Today, HRC sent a Freedom of Information Act (FOIA) request to the Department of Justice (DOJ) calling for the release of all records related to the so-called “Religious Liberty Task Force” announced by Attorney General Jeff Sessions on July 30, 2018. HRC is demanding transparency from the DOJ, which has not provided details publicly on the activities of the task force, including how much it is spending, what it’s mandate and scope is, and who is on it.
Sessions announced the creation of the task force on July 30th at the U.S. Department of Justice standing alongside the anti-LGBTQ Alliance Defending Freedom (ADF) and their client, a Colorado baker who refused to serve a gay couple in violation of the state’s nondiscrimination law. It will be co-chaired by Acting Associate Attorney General Jesse Panuccio, who was an attorney in 2010 for supporters of Proposition 8, California’s same-sex marriage ban, and Beth Williams, Assistant Attorney General for the Justice Department’s Office of Legal Policy.
The FOIA request was sent ahead of Sessions’ speech tomorrow at the ADF Summit on Religious Liberty.
“The American people deserve transparency about how much taxpayer money the DOJ is spending on this discriminatory so-called “task force,” said David Stacy, HRC Government Affairs Director. “We also deserve to know: who is on this task force? What is the scope of its mandate? Was this proposed by ADF or other anti-LGBTQ groups? It is important that the American people understand the process through which this task force was created and the involvement of anti-LGBTQ organizations like the Alliance Defending Freedom.”
This task force is the latest effort in an 18-month campaign by the Trump-Administration to license discrimination against LGBTQ people for so-called ‘religious’ reasons. Last year, Donald Trump issued an Executive Order directing Jeff Sessions to look across the federal government and assess ways in which the administration could license discrimination at government agencies. In January, the Department of Health and Human Services announced the creation of a so-called “Conscience” Division, empowering health care providers to discriminate against LGBTQ people. The Trump Administration has also proposed an accompanying rule that could permit health care providers–doctors, nurses, and even non medical support staff like receptionists–to deny even potentially life-saving care to LGBTQ people, women, and other vulnerable communities on the basis of the worker’s personal beliefs.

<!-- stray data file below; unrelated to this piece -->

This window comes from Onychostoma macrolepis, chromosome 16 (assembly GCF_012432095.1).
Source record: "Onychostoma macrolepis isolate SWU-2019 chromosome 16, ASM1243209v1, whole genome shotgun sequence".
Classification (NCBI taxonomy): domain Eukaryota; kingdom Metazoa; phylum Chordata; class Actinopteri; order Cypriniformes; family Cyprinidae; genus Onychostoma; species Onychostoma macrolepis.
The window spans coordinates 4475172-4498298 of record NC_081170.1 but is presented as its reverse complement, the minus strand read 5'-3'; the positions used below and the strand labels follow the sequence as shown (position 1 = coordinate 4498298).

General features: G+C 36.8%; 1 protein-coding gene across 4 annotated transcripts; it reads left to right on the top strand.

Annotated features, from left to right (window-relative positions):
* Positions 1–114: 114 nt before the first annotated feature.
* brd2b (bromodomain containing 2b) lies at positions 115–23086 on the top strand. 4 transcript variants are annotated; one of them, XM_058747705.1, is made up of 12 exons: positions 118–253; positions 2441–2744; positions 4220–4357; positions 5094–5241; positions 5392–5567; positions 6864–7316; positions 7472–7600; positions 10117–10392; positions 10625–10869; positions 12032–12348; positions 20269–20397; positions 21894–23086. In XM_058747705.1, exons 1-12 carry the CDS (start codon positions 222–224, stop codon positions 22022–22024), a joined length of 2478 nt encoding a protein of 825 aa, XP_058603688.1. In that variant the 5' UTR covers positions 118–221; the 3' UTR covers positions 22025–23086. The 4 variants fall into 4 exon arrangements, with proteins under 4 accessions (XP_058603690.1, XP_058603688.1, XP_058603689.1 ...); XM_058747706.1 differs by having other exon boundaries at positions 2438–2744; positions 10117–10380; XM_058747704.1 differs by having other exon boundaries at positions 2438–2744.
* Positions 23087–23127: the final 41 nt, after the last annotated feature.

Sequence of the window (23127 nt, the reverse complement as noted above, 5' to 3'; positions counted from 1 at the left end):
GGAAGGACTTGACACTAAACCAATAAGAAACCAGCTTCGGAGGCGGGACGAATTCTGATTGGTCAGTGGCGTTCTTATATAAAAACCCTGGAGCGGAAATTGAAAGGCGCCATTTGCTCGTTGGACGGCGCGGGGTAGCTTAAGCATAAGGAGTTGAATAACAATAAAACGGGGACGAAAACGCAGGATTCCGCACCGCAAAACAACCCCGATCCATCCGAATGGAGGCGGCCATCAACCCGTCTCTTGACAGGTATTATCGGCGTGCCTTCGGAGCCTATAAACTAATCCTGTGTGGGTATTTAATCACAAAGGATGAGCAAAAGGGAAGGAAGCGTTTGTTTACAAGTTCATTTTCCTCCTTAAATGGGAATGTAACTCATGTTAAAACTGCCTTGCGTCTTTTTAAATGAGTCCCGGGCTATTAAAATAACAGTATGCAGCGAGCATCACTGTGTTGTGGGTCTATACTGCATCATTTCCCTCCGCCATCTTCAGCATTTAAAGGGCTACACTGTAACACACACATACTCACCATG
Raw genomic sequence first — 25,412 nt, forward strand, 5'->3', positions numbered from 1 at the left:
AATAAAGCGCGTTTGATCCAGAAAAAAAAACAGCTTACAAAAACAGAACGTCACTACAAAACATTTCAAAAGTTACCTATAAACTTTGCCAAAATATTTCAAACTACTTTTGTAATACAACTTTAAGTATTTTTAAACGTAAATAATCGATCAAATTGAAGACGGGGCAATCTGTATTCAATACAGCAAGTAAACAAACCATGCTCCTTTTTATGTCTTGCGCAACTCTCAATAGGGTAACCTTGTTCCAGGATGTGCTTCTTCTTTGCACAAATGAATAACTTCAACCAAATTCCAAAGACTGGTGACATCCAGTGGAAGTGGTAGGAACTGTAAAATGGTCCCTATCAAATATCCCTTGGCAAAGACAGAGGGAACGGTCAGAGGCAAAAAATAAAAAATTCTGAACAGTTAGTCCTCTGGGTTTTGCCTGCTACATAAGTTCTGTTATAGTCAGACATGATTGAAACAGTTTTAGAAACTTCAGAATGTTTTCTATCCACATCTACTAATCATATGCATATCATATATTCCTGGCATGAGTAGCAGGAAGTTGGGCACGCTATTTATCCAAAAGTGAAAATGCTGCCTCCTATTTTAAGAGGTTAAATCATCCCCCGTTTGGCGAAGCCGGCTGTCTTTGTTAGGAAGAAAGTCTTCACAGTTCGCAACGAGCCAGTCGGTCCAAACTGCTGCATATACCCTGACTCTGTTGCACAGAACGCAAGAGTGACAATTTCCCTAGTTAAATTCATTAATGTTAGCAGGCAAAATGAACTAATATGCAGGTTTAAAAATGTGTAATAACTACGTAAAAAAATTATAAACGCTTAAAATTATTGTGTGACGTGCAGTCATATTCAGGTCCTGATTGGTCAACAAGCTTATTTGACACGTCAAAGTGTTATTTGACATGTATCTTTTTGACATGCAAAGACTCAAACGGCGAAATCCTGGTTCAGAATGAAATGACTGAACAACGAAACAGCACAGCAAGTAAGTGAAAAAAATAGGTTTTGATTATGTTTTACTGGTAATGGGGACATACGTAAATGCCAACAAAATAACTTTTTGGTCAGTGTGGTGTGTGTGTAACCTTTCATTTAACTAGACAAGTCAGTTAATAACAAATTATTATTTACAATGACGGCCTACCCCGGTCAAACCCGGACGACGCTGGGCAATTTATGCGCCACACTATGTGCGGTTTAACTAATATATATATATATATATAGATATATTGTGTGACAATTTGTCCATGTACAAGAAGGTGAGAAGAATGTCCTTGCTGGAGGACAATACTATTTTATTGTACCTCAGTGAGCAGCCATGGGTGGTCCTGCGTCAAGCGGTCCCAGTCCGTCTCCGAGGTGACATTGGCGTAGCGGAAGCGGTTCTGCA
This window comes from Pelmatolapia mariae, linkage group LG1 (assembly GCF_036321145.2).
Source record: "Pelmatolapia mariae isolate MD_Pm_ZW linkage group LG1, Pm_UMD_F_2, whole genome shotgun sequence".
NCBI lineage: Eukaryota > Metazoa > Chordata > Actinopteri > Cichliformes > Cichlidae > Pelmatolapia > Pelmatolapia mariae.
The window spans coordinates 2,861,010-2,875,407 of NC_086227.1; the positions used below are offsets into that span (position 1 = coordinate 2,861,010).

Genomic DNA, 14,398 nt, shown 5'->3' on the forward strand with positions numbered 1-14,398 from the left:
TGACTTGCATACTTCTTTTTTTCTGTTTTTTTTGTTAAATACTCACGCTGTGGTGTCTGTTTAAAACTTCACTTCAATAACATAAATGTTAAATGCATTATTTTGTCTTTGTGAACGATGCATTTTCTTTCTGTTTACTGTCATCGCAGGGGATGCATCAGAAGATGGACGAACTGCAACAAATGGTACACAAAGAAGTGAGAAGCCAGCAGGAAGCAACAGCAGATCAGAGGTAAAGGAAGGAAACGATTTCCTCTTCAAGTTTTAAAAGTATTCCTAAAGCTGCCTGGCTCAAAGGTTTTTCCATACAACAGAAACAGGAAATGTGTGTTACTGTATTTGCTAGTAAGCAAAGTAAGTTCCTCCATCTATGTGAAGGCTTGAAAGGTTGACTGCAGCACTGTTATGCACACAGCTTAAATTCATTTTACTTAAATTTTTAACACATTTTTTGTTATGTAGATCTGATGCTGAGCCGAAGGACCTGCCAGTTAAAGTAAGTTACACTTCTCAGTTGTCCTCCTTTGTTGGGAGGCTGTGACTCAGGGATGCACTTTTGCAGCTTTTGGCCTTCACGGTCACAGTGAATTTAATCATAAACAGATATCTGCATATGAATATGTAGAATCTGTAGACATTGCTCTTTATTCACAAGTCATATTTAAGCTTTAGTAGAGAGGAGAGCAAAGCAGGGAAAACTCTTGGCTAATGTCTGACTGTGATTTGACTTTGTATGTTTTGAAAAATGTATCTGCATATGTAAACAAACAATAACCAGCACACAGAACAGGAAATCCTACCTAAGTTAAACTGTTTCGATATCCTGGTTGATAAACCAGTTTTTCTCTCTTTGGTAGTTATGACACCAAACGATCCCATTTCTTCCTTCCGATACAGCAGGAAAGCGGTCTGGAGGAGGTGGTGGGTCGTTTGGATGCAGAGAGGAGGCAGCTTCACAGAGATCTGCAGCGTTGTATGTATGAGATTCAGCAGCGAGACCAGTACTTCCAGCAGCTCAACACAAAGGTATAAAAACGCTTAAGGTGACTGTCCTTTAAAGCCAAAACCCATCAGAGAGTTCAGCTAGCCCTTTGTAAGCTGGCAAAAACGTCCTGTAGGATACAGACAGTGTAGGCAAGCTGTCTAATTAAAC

HRC has been chronicling the Trump-Pence Administration’s onslaught of attacks on the LGBTQ community here: hrc.org/trump.
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Today, HRC called on the Senate not to consider the next Supreme Court nominee until after the American people vote in the midterm elections this November. Donald Trump has signaled his intention to nominate Supreme Court justices who would undermine significant progress — from health care to LGBTQ equality to the Constitutional right to safe, legal abortion. HRC calls on Senate Leadership to allow the American people to decide at the ballot box whether they want a nominee who will undermine their fundamental rights and freedoms — or one who will protect them.